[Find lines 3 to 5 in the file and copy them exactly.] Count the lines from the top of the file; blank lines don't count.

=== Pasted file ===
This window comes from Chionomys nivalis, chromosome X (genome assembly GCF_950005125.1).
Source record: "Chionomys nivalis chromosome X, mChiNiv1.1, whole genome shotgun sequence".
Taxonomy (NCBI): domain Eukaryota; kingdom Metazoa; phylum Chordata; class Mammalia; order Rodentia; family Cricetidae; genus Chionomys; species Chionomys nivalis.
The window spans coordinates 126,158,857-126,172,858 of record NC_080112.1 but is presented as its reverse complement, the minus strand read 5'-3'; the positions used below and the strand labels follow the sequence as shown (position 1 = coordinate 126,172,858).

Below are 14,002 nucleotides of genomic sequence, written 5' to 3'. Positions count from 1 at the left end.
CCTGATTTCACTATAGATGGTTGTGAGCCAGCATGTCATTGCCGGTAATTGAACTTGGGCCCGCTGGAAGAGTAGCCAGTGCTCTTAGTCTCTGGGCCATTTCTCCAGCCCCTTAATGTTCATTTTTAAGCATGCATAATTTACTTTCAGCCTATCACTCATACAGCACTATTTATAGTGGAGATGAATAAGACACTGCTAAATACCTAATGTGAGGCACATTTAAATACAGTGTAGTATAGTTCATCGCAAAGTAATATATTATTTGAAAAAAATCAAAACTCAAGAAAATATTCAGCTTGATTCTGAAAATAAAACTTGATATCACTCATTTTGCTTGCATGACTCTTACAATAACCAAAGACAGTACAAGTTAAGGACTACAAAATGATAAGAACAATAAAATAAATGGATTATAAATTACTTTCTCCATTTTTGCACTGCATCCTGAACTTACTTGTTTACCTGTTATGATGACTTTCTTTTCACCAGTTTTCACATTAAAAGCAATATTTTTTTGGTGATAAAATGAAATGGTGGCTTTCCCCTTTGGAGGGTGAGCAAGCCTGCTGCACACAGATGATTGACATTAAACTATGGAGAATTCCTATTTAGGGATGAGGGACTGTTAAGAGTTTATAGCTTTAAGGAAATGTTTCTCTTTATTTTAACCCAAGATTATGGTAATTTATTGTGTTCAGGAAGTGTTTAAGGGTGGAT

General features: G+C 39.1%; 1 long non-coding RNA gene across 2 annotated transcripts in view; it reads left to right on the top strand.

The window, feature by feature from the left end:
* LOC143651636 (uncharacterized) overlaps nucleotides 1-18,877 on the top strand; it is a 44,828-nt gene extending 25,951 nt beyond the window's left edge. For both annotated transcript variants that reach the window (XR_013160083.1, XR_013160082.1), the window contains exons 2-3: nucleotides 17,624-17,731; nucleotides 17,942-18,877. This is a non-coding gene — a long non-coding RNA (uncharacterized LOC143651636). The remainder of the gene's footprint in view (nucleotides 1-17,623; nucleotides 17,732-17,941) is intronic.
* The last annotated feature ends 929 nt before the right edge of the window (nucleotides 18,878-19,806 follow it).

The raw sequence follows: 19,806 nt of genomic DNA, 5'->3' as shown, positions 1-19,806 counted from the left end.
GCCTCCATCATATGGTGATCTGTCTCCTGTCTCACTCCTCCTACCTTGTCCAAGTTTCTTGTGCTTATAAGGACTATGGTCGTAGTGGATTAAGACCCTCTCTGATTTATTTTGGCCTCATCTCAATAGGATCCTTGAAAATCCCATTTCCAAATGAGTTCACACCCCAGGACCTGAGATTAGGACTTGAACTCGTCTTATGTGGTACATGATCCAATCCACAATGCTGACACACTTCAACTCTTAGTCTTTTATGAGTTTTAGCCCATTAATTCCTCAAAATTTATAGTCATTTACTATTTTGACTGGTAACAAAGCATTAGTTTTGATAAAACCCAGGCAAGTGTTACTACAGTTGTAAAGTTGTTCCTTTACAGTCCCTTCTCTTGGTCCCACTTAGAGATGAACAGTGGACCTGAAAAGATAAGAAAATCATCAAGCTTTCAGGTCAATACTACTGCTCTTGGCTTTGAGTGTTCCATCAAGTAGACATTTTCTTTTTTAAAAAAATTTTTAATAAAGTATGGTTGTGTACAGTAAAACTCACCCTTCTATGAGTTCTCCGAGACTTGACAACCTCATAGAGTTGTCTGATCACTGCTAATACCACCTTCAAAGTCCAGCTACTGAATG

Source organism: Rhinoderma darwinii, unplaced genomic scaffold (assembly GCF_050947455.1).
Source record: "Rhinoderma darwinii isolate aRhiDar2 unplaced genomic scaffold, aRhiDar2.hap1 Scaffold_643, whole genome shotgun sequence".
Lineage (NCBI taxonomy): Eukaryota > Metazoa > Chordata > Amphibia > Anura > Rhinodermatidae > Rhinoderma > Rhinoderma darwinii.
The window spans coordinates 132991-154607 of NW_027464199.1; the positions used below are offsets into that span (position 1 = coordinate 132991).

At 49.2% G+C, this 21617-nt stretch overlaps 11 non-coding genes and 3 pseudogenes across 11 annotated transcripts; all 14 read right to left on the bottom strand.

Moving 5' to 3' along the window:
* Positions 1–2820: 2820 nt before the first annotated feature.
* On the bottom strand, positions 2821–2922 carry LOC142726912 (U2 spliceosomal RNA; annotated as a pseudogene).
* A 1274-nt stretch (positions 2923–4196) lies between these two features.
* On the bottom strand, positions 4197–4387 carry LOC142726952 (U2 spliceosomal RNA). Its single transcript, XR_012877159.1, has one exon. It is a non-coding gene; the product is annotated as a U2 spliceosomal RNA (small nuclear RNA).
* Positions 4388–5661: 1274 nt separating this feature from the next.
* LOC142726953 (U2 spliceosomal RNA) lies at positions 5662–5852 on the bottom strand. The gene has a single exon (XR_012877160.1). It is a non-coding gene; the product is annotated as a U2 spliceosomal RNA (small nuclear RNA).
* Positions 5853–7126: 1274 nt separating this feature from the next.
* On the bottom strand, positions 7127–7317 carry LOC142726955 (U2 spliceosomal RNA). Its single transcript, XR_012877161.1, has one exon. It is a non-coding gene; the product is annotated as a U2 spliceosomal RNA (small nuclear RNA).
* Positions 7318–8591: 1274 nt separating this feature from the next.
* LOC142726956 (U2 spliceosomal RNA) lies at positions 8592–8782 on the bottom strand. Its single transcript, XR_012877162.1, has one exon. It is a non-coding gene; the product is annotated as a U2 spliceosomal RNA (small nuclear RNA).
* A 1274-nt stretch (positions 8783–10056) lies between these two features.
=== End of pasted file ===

Taxonomy (NCBI): domain Eukaryota; kingdom Metazoa; phylum Chordata; class Mammalia; order Rodentia; family Cricetidae; genus Chionomys; species Chionomys nivalis.
The window spans coordinates 126,158,857-126,172,858 of record NC_080112.1 but is presented as its reverse complement, the minus strand read 5'-3'; the positions used below and the strand labels follow the sequence as shown (position 1 = coordinate 126,172,858).

Below are 14,002 nucleotides of genomic sequence, written 5' to 3'. Positions count from 1 at the left end.